It’s mid-morning, and I have time on my hands. I’ve been awake since 4am, typical of the terrible jetlag I get when traveling. It occurs to me that I was in Berlin just 9 months ago and could show Dolgormaa’s dad photos, since he was there many years ago. I pull up my Facebook ‘Berlin’ photo album showing the sights and German food. I wonder if the city looks very different so many years later. Especially since I’m supposing he would have studied journalism in communist East Berlin. Mongolia lies between China and the former USSR, so it makes sense that it was communist as well.
Why am I Left Home Alone?
We scrolled through about 20 photos, when Dolgormaa’s dad suddenly stood up from the couch. He brought me to look out the living room window towards a corner of the apartment complex. He gestures for me to sit, motioning with his hands open and palms facing down and out, much the way I do when motioning my puppy dog to calm down. I sit. You would have laughed at the expression on my face– I clearly have no idea what in the world is happening, so I remain on the flower-patterned sofa and watch him leave the apartment, locking the door behind him. (Now I know how my dog feels each morning when I head out to work.)
Dolgormaa’s dad is a really nice guy, so I don’t feel very concerned, just extremely confused. Maybe he has some other plans for a bit that he suddenly remembered. After a few minutes, I wonder: can I get off of the couch for just 10 seconds and run to the bedroom to grab my book, as long as I’m still sitting on the couch when he returns? Will he be back soon? I hope so, since the apartment living room isn’t that interesting when I’m required to sit on the sofa alone in silence. There’s a TV, but considering I can’t even figure out remote controls in the U.S., goodness knows how I’d figure out a Mongolian remote. (In a hotel in some U.S. city I once had to call the front desk for help turning the tv on.)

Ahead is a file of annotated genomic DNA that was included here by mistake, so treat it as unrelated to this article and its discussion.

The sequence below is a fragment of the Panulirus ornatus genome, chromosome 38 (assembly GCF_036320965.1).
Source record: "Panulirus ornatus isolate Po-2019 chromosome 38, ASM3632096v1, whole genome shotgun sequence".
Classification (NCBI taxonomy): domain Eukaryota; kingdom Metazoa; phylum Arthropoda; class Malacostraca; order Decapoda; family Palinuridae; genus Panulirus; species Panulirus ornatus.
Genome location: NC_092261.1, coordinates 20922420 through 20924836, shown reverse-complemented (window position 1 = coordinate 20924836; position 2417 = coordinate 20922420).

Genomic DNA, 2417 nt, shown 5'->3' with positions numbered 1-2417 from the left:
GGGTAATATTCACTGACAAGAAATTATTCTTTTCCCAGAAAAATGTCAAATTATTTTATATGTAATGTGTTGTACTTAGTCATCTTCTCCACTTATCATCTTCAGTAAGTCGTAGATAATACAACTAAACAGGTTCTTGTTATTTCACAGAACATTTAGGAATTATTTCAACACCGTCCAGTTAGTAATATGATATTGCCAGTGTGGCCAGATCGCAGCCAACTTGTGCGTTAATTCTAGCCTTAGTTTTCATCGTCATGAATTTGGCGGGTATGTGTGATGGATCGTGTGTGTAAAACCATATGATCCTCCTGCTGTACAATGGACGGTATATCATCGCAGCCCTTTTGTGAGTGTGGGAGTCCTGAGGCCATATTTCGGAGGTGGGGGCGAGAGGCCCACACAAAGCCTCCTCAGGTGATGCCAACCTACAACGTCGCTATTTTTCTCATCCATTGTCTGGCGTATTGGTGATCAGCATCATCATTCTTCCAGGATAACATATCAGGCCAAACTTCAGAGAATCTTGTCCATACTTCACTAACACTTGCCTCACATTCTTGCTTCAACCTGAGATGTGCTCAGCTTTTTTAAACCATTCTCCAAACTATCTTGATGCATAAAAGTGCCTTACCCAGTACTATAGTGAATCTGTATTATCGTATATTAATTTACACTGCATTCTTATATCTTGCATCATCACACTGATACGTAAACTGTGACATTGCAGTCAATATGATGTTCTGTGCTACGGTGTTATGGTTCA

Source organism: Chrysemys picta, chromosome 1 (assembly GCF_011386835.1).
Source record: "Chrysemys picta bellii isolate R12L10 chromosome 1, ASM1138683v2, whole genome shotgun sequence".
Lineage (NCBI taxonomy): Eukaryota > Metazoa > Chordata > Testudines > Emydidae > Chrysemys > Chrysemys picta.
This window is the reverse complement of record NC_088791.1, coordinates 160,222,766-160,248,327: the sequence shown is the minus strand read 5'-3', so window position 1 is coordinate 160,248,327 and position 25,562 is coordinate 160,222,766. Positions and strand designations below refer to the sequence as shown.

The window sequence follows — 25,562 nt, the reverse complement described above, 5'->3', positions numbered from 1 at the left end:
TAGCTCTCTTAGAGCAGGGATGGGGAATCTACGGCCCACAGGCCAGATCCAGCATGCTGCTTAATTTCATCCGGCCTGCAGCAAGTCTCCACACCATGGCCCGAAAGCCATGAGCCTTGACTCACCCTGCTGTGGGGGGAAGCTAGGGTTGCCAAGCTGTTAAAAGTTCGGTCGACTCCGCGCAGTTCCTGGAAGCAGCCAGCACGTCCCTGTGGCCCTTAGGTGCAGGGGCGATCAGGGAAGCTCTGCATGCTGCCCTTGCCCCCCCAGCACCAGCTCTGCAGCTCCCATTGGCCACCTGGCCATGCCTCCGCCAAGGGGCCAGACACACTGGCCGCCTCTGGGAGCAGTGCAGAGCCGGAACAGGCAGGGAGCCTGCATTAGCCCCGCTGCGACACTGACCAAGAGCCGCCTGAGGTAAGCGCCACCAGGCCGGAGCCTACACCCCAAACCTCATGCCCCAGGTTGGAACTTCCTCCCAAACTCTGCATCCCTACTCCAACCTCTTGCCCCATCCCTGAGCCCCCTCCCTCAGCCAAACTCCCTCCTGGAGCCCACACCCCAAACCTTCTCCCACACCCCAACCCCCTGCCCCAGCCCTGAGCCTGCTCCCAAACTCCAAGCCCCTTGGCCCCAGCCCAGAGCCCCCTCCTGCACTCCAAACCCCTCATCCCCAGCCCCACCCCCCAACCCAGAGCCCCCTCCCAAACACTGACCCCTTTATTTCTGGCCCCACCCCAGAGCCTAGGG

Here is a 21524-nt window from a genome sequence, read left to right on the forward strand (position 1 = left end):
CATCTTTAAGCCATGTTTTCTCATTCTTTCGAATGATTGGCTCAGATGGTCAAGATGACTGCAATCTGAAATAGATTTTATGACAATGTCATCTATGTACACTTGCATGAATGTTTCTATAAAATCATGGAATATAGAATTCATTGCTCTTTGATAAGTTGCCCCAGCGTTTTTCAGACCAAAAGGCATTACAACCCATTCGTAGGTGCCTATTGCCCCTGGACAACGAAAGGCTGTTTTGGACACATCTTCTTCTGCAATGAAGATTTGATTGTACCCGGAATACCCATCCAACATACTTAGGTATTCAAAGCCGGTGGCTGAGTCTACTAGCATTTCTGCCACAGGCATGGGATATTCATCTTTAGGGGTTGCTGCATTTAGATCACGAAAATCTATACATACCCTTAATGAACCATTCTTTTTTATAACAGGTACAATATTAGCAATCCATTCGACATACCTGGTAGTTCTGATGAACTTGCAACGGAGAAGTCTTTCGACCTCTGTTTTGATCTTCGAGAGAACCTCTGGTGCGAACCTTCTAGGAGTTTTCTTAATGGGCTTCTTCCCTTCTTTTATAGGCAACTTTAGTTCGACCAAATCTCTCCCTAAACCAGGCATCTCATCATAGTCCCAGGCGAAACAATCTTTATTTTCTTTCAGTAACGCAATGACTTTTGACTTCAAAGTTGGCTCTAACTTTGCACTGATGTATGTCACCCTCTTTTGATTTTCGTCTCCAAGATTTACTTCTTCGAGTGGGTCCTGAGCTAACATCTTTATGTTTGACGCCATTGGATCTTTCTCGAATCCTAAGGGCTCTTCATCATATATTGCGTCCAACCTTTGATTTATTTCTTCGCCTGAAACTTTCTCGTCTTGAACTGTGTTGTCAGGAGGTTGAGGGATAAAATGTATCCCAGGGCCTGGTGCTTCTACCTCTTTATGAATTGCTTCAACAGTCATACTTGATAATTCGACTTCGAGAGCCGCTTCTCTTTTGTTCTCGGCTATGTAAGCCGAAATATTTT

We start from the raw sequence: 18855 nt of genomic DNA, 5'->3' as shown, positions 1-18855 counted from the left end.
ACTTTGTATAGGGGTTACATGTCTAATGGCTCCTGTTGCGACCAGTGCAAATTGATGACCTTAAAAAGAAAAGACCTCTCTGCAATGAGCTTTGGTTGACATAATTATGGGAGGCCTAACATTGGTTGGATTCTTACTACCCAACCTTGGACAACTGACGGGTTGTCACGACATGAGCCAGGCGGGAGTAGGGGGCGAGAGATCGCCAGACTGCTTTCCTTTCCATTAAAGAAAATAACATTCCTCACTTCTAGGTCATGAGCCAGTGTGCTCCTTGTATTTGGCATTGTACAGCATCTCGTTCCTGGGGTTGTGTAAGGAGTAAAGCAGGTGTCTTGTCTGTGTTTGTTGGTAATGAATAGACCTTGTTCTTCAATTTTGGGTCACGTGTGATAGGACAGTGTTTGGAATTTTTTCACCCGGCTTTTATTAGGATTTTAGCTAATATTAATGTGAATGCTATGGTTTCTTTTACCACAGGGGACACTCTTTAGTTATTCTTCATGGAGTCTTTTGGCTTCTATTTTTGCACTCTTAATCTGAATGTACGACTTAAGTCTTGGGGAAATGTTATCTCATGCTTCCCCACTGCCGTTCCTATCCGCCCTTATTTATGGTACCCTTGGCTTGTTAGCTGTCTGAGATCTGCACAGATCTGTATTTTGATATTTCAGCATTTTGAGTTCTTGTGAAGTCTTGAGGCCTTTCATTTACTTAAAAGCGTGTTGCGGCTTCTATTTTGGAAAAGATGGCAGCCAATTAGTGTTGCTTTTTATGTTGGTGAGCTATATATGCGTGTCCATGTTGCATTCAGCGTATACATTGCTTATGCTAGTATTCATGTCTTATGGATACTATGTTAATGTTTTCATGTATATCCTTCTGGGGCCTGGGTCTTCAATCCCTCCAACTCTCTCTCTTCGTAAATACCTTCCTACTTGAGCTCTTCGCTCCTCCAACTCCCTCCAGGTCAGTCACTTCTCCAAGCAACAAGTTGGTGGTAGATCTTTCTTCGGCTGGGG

The End of Boredom and Confusion
Finally, about 30 minutes later Dolgormaa’s dad returns. It seemed like an hour, since I was bored and began worrying that maybe I’d committed some really bad cultural faux pas. All becomes clear, when he unpacks the bag he’s brought home.
Of course, that photo album of Germany included a lot of food pics, since I love culture as it relates to food. Along with pictures of pizza and crepes, there was one of a smorgasbord — sausage, cucumber, bread, etc. Unbeknownst to me, some of those are common Mongolian city foods, too. Who knew!?!
As it turns out, he popped down to the tiny supermarket in the apartment complex and bought a big sausage and cucumber. He already had the bread and butter. Now I practice some food words in Mongolian as I chomp down on a German half-sandwich!
A Mongolian Lesson
I ask the name of each food item. My pronunciation is terrible, so he helps me repeat each word 3 or 5 or, who am I kidding? I repeat the words 20 times over, ’til I get them reasonably correct. I’ll have to tell C. that the Mongolian language is reminiscent of Russian as she’d guessed, with some ‘Kh’ sounds from the throat. It’s hard to move my mouth that way! But, I motivated by good food, I keep repeating “butter, blueberry jam, bread, cucumber,” like a kid in preschool. Did I mention the homemade blueberry jam? It is my favorite jam ever! It tastes nothing like the overly sweet jam I’ve had in the US, so I didn’t even recognize it as blueberry.
Want to see all the articles on Mongolia, Myanmar, photography or animals? Simply enter the word in the search tool at the top of the page.
Check out the related post on how I ended up speaking German in Mongolia! What?!?
Have a question or comment? Or, share your travel experience!
If you’ve visited Mongolia, how did you arrive? Or, would you love a visit? Share your story.